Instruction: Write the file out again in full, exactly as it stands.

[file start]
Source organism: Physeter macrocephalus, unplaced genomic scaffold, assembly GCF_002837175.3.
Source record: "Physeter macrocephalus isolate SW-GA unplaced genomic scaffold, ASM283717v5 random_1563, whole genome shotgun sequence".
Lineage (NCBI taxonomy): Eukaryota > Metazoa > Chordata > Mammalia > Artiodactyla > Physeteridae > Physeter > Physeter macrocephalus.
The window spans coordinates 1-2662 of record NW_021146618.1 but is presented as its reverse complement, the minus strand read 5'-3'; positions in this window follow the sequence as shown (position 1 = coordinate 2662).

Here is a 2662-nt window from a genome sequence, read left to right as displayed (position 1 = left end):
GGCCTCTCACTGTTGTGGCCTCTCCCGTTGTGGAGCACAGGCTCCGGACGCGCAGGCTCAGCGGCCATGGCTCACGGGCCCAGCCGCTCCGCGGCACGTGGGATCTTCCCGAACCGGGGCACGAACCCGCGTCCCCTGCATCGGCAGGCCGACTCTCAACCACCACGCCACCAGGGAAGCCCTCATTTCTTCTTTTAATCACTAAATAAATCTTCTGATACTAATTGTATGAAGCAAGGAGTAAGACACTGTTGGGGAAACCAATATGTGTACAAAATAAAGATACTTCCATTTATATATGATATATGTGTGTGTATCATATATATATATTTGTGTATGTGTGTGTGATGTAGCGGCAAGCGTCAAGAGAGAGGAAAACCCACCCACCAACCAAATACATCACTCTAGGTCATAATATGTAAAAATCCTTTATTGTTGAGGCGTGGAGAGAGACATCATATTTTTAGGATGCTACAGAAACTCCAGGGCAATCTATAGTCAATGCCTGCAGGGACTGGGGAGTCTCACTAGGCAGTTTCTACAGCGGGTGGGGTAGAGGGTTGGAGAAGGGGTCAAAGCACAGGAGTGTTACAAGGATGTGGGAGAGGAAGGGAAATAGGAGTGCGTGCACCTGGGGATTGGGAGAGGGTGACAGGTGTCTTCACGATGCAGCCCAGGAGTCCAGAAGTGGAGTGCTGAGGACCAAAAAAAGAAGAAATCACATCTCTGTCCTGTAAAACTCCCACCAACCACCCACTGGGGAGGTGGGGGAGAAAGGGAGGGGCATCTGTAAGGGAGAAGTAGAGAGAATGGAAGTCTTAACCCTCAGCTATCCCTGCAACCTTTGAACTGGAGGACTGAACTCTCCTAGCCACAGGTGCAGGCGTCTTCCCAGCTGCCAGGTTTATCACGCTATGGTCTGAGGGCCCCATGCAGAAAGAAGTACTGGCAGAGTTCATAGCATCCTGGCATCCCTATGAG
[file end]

Source organism: Physeter macrocephalus, unplaced genomic scaffold, assembly GCF_002837175.3.
Source record: "Physeter macrocephalus isolate SW-GA unplaced genomic scaffold, ASM283717v5 random_1563, whole genome shotgun sequence".
Lineage (NCBI taxonomy): Eukaryota > Metazoa > Chordata > Mammalia > Artiodactyla > Physeteridae > Physeter > Physeter macrocephalus.
The window spans coordinates 1-2662 of record NW_021146618.1 but is presented as its reverse complement, the minus strand read 5'-3'; positions in this window follow the sequence as shown (position 1 = coordinate 2662).

Here is a 2662-nt window from a genome sequence, read left to right as displayed (position 1 = left end):
GGCCTCTCACTGTTGTGGCCTCTCCCGTTGTGGAGCACAGGCTCCGGACGCGCAGGCTCAGCGGCCATGGCTCACGGGCCCAGCCGCTCCGCGGCACGTGGGATCTTCCCGAACCGGGGCACGAACCCGCGTCCCCTGCATCGGCAGGCCGACTCTCAACCACCACGCCACCAGGGAAGCCCTCATTTCTTCTTTTAATCACTAAATAAATCTTCTGATACTAATTGTATGAAGCAAGGAGTAAGACACTGTTGGGGAAACCAATATGTGTACAAAATAAAGATACTTCCATTTATATATGATATATGTGTGTGTATCATATATATATATTTGTGTATGTGTGTGTGATGTAGCGGCAAGCGTCAAGAGAGAGGAAAACCCACCCACCAACCAAATACATCACTCTAGGTCATAATATGTAAAAATCCTTTATTGTTGAGGCGTGGAGAGAGACATCATATTTTTAGGATGCTACAGAAACTCCAGGGCAATCTATAGTCAATGCCTGCAGGGACTGGGGAGTCTCACTAGGCAGTTTCTACAGCGGGTGGGGTAGAGGGTTGGAGAAGGGGTCAAAGCACAGGAGTGTTACAAGGATGTGGGAGAGGAAGGGAAATAGGAGTGCGTGCACCTGGGGATTGGGAGAGGGTGACAGGTGTCTTCACGATGCAGCCCAGGAGTCCAGAAGTGGAGTGCTGAGGACCAAAAAAAGAAGAAATCACATCTCTGTCCTGTAAAACTCCCACCAACCACCCACTGGGGAGGTGGGGGAGAAAGGGAGGGGCATCTGTAAGGGAGAAGTAGAGAGAATGGAAGTCTTAACCCTCAGCTATCCCTGCAACCTTTGAACTGGAGGACTGAACTCTCCTAGCCACAGGTGCAGGCGTCTTCCCAGCTGCCAGGTTTATCACGCTATGGTCTGAGGGCCCCATGCAGAAAGAAGTACTGGCAGAGTTCATAGCATCCTGGCATCCCTATGAG